Natural and Artificial Intelligence

Minding the Brain

Is your mind the same thing as your brain, or are there aspects of mind beyond the brain’s biology? This is the mind-body problem, and it has captivated curious minds since the dawn of human contemplation. Today many insist that the mind is completely reducible to the brain. But is that claim justified? In this stimulating anthology, twenty-five philosophers and scientists offer fresh insights into the mind-brain debate, drawing on psychology, neurology, philosophy, computer science, and neurosurgery. Their provocative conclusion? The mind is indeed more than the brain. Online Content Introduction and Table of Contents Chapter 11—In What Sense Is Consciousness a Property? Chapter 20—Consciousness and Quantum Information Chapter 24—Can Consciousness Be Explained By

Non-Computable You

Will machines someday replace attorneys, physicians, computer programmers, and world leaders? What about composers, painters, and novelists? Will tomorrow’s supercomputers duplicate and exceed humans? Are we just wetware, natural computers doomed to obsolescence by tomorrow’s ultra-powerful artificial intelligence? In Non-Computable You: What You Do That Artificial Intelligence Never Will, Robert J. Marks II answers these and other fascinating questions with his trademark blend of whimsy and expertise. Catch a glimpse of the geniuses behind today’s AI — their foibles, follies, and friendships — as told by someone on the inside. Under the author’s steady and winsome guidance, learn about the exciting possibilities for artificial intelligence, but also hear how many of the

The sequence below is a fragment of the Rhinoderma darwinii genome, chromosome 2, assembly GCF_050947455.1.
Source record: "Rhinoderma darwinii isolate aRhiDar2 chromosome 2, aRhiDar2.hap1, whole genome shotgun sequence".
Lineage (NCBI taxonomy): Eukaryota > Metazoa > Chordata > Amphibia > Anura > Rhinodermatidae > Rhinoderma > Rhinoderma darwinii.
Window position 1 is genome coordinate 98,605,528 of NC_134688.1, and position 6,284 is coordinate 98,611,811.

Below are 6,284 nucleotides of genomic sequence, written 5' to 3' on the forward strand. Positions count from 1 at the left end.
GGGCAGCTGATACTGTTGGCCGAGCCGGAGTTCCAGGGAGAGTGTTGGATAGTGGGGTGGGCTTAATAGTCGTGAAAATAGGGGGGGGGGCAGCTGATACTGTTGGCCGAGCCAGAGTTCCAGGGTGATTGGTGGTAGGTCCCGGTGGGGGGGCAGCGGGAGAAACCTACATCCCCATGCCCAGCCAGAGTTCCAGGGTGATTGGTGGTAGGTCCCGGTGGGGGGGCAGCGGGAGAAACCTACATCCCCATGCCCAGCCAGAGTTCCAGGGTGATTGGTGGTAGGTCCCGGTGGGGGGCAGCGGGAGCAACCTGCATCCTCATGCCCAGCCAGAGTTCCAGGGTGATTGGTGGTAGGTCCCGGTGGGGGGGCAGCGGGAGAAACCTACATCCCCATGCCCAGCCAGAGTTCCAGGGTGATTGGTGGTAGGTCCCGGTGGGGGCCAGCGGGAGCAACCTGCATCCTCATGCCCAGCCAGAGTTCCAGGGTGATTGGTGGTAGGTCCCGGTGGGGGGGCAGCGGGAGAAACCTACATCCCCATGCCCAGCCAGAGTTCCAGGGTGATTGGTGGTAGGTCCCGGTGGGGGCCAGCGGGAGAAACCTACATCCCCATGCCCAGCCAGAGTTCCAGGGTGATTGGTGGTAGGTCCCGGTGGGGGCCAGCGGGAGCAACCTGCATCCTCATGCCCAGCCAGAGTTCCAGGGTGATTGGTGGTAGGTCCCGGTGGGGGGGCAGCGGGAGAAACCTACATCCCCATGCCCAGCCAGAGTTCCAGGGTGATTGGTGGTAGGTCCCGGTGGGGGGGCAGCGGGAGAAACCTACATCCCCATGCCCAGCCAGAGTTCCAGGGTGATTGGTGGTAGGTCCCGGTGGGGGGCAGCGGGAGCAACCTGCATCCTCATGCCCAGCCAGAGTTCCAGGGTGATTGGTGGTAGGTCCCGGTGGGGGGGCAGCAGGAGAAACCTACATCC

Gaming AI

Pointing to the triumph of artificial intelligence over unaided humans in everything from games such as chess and Go to vital tasks such as protein folding and securities trading, many experts uphold the theory of a “singularity.” This is the trigger point when human history ends and artificial intelligence prevails in an exponential cascade of self-replicating machines rocketing toward godlike supremacy in the universe. Gaming AI suggests that this belief is both dumb and self-defeating. Gaming AI calls for a remedial immersion in the industry’s own heroic history and an understanding of the actual science of their own human minds.

Are We Spiritual Machines?

In the closing session of the 1998 Telecosm conference, hosted annually by Gilder Publishing and Forbes at Lake Tahoe, inventor and author Ray Kurzweil engaged a number of critics. He advocated “Strong Artificial Intelligence” (AI), the claim that a computational process sufficiently capable of altering or organizing itself can produce “consciousness.” The session had an unexpectedly profound impact, not least because a number of important issues from technology to philosophy converge on this one issue. In this volume, the Discovery Institute, with the help of the contributors, has reproduced and expanded upon that initial discussion. Computers are becoming more powerful at an ever-increasing rate, but will they ever become conscious? Artificial intelligence guru Ray Kurzweil